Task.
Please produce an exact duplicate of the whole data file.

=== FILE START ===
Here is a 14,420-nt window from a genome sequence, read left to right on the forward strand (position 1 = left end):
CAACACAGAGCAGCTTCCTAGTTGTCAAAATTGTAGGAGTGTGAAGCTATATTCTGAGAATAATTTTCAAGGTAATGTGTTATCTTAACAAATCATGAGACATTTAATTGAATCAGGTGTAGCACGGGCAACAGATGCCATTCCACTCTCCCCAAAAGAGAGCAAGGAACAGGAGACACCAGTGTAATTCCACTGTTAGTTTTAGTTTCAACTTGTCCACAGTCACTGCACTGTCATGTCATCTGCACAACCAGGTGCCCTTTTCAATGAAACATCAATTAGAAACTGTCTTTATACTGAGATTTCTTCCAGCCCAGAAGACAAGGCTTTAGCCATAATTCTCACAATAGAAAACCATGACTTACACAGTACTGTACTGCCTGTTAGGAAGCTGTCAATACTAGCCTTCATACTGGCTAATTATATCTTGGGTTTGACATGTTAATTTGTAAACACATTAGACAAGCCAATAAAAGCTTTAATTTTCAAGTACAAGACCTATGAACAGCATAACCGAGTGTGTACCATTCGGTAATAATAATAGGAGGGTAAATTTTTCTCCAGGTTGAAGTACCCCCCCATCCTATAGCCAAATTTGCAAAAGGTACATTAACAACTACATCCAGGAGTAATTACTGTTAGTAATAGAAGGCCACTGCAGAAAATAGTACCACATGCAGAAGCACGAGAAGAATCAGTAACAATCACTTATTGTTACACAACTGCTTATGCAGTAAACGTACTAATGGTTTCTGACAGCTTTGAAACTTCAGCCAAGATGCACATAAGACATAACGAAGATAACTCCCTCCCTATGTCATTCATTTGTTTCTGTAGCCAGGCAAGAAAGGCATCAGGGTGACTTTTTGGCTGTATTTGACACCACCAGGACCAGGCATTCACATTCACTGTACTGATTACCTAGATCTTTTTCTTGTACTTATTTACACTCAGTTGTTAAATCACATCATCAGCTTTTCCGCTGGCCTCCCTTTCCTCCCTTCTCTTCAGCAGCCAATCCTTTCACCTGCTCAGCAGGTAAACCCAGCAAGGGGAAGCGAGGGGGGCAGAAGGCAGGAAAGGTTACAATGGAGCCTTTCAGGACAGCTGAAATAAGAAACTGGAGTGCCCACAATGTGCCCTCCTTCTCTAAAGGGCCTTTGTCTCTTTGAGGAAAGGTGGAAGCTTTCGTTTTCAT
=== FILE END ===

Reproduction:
Here is a 14,420-nt window from a genome sequence, read left to right on the forward strand (position 1 = left end):
CAACACAGAGCAGCTTCCTAGTTGTCAAAATTGTAGGAGTGTGAAGCTATATTCTGAGAATAATTTTCAAGGTAATGTGTTATCTTAACAAATCATGAGACATTTAATTGAATCAGGTGTAGCACGGGCAACAGATGCCATTCCACTCTCCCCAAAAGAGAGCAAGGAACAGGAGACACCAGTGTAATTCCACTGTTAGTTTTAGTTTCAACTTGTCCACAGTCACTGCACTGTCATGTCATCTGCACAACCAGGTGCCCTTTTCAATGAAACATCAATTAGAAACTGTCTTTATACTGAGATTTCTTCCAGCCCAGAAGACAAGGCTTTAGCCATAATTCTCACAATAGAAAACCATGACTTACACAGTACTGTACTGCCTGTTAGGAAGCTGTCAATACTAGCCTTCATACTGGCTAATTATATCTTGGGTTTGACATGTTAATTTGTAAACACATTAGACAAGCCAATAAAAGCTTTAATTTTCAAGTACAAGACCTATGAACAGCATAACCGAGTGTGTACCATTCGGTAATAATAATAGGAGGGTAAATTTTTCTCCAGGTTGAAGTACCCCCCCATCCTATAGCCAAATTTGCAAAAGGTACATTAACAACTACATCCAGGAGTAATTACTGTTAGTAATAGAAGGCCACTGCAGAAAATAGTACCACATGCAGAAGCACGAGAAGAATCAGTAACAATCACTTATTGTTACACAACTGCTTATGCAGTAAACGTACTAATGGTTTCTGACAGCTTTGAAACTTCAGCCAAGATGCACATAAGACATAACGAAGATAACTCCCTCCCTATGTCATTCATTTGTTTCTGTAGCCAGGCAAGAAAGGCATCAGGGTGACTTTTTGGCTGTATTTGACACCACCAGGACCAGGCATTCACATTCACTGTACTGATTACCTAGATCTTTTTCTTGTACTTATTTACACTCAGTTGTTAAATCACATCATCAGCTTTTCCGCTGGCCTCCCTTTCCTCCCTTCTCTTCAGCAGCCAATCCTTTCACCTGCTCAGCAGGTAAACCCAGCAAGGGGAAGCGAGGGGGGCAGAAGGCAGGAAAGGTTACAATGGAGCCTTTCAGGACAGCTGAAATAAGAAACTGGAGTGCCCACAATGTGCCCTCCTTCTCTAAAGGGCCTTTGTCTCTTTGAGGAAAGGTGGAAGCTTTCGTTTTCAT